• Recycled Claim Standard (RCS): The Textile Exchange RCS was originally developed as an international, voluntary standard that sets requirements for third-party certification of Recycled input and chain of custody. 
  • The Global Recycled Standard (GRS): The Global Recycled Standard (GRS) is an international, voluntary, full product standard that sets requirements for third-party certification of Recycled Content, chain of custody, social and environmental practices, and chemical restrictions. It can be used for any product with more than 20% recycled material.

For all types of fabrics:

  • STeP by OEKO-TEX®: STeP by OEKO-TEX® is an independent certification system for brands, retailers, and manufacturers from the textile and leather industry. It communicates organizational environmental measures, including reducing carbon footprint and water usage.
  • OEKO-TEX® Standard 100: OEKO-TEX® labels aim to ensure that products pose no risk to human health (i.e. containing banned chemicals). 

Some certifications that are signaling brands’ efforts toward lowered environmental impacts and a circular economy are:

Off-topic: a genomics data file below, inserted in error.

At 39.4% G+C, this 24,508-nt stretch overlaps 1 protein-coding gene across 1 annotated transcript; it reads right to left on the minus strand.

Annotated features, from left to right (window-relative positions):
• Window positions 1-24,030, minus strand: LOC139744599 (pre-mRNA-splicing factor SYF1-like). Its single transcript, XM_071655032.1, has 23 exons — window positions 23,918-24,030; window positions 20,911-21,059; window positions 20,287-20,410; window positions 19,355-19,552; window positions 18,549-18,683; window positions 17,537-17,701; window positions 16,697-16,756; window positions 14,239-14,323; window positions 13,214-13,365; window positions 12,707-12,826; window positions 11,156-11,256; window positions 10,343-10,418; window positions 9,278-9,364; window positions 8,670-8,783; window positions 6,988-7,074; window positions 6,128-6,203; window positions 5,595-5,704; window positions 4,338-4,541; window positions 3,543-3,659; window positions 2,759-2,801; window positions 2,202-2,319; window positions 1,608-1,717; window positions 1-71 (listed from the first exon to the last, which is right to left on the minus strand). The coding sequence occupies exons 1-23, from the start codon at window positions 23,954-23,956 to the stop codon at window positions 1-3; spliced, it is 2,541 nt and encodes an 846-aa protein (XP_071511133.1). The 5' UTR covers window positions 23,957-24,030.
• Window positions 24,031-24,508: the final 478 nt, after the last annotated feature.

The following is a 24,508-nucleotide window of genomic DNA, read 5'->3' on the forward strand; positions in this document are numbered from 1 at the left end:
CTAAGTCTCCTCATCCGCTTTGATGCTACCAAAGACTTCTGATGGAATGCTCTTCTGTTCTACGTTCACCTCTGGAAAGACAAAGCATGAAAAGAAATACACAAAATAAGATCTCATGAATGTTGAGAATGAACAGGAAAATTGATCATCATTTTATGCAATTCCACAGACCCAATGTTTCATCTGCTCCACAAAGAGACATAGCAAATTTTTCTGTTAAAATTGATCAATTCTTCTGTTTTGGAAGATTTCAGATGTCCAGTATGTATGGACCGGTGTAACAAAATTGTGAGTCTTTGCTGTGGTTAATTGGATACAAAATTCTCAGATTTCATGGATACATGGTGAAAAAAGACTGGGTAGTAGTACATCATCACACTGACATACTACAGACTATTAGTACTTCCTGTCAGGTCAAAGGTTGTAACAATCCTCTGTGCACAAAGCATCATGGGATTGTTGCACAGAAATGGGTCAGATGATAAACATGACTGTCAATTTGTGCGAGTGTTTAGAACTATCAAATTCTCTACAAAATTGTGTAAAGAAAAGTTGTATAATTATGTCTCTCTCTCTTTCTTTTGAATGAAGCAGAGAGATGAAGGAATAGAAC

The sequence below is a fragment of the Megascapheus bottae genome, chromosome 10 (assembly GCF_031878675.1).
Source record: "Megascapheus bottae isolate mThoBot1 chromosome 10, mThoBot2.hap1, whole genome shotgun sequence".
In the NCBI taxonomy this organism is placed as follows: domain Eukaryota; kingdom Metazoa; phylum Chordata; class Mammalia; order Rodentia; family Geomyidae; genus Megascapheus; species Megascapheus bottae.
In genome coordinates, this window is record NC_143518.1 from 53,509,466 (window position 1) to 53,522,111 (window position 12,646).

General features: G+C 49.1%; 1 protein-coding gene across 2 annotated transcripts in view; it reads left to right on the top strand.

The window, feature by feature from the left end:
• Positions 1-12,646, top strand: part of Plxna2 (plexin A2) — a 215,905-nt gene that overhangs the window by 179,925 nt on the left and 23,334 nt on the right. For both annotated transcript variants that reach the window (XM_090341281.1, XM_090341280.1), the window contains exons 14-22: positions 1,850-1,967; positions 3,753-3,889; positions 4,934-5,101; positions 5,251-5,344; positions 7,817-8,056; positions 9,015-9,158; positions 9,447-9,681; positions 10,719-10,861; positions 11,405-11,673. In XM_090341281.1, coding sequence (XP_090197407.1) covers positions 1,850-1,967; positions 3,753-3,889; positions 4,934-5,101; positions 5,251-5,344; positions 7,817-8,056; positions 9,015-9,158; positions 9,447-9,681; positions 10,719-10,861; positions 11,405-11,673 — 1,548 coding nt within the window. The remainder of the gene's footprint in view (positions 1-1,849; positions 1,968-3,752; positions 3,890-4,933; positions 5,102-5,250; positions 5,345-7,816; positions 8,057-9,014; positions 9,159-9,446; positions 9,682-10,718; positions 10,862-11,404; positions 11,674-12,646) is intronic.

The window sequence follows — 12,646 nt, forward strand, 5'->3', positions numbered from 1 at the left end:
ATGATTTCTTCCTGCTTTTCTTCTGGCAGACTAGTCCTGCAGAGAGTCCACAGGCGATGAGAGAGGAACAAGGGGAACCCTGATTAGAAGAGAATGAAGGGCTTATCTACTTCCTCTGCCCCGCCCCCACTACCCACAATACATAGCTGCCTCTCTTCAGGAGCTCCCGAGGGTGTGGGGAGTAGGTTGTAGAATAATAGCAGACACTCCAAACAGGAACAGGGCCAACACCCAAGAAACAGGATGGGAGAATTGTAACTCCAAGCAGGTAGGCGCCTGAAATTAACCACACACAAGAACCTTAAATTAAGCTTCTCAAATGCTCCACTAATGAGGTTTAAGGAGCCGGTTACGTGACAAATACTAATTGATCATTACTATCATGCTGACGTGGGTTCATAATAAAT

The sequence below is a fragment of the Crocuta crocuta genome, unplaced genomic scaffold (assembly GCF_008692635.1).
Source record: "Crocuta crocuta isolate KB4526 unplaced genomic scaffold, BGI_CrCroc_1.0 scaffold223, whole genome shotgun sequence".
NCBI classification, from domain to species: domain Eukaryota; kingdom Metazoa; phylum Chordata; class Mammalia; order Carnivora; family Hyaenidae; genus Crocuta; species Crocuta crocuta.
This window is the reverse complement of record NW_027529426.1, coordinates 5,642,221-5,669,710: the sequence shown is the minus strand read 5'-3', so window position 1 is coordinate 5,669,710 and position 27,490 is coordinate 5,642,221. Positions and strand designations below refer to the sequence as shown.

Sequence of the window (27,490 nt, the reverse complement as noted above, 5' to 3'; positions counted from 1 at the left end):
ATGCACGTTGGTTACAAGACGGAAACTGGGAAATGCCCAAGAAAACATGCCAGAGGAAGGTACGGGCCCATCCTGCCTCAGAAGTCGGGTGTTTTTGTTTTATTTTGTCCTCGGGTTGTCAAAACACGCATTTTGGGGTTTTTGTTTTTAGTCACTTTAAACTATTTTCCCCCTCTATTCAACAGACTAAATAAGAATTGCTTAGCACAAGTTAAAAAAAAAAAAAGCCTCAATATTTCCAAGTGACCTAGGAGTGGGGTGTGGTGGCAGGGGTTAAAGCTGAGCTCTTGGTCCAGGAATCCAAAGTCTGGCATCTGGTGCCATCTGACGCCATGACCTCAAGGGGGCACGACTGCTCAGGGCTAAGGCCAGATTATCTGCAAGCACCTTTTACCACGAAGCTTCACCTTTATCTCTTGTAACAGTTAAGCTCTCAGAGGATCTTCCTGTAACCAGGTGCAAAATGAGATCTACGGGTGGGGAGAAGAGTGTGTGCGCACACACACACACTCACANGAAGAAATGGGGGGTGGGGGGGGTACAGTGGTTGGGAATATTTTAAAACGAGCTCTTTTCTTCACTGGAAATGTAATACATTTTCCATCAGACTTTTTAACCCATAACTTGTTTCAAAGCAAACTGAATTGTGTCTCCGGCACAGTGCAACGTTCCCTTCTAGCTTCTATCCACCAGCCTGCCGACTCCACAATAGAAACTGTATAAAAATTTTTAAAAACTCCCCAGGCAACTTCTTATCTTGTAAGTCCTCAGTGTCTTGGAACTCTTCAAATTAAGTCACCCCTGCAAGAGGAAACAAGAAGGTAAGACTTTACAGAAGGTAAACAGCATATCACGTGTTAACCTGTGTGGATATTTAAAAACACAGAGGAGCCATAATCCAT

• B Corp Certification: The label B Corp is a certification reserved for for-profit companies. Certified holders are assessed on their social and environmental impacts. 
  • Cradle2Cradle certification: Cradle2Cradle provides a standardized approach to material circularity. It assesses whether products have been suitably designed and made with the circular economy in mind covering five critical categories: material health, material reuse, renewable energy and carbon management, water stewardship, and social fairness.

Why Is It Important to Buy Products Made of More Sustainable Fabrics